Background: Evidence that dietary antioxidants may prevent atherosclerotic disease is growing. The relationship between the intake of dietary and supplemental vitamin C, α-tocopherol, and provitamin A carotenoids and average carotid artery wall thickness was studied in 6318 female and 4989 male participants 45 to 64 years old in the Atherosclerosis Risk in Communities Study. Methods and Results: Intake was assessed by use of a 66- item semiquantitative food-frequency questionnaire. Carotid artery intima- media wall thickness was measured as an indicator of atherosclerosis at multiple sites with B-mode ultrasound. Among men and women >55 years old who had not recently begun a special diet, there was a significant inverse relationship between vitamin C intake and average artery wall thickness adjusted for age, body mass index, fasting serum glucose, systolic and diastolic blood pressure, HDL and LDL cholesterol, total caloric intake, cigarette use, race, and education (test for linear trend across quintiles of intake, P=.019 for women and P=.035 for men). An inverse relationship was also seen between wall thickness and α-tocopherol intake but was significant only in women (test for linear trend, P=.033 for women and P=.13 for men). There was a significant inverse association between carotene intake and wall thickness in older men (test for linear trend, P=.015), but the association weakened after adjustment for potential confounders. No significant relationships were seen in participants <55 years old. Conclusions: These data provide limited support for the hypothesis that dietary vitamin C and α-tocopherol may protect against atherosclerotic disease, especially in individuals >55 years old.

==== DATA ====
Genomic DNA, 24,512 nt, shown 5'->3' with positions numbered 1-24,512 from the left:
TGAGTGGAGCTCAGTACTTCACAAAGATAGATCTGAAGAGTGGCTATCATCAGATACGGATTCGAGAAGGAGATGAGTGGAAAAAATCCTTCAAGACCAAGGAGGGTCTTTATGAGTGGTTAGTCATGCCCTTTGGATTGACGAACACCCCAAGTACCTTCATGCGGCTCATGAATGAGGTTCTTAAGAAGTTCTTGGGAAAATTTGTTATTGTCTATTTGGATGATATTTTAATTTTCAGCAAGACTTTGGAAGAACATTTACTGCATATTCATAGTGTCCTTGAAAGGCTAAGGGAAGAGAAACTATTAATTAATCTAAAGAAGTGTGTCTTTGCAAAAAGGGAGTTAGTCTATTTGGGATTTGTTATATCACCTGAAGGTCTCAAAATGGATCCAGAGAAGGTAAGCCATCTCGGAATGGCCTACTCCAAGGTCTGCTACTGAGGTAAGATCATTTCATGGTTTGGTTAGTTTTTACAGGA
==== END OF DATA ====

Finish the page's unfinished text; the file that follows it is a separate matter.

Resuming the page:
- carotid arteries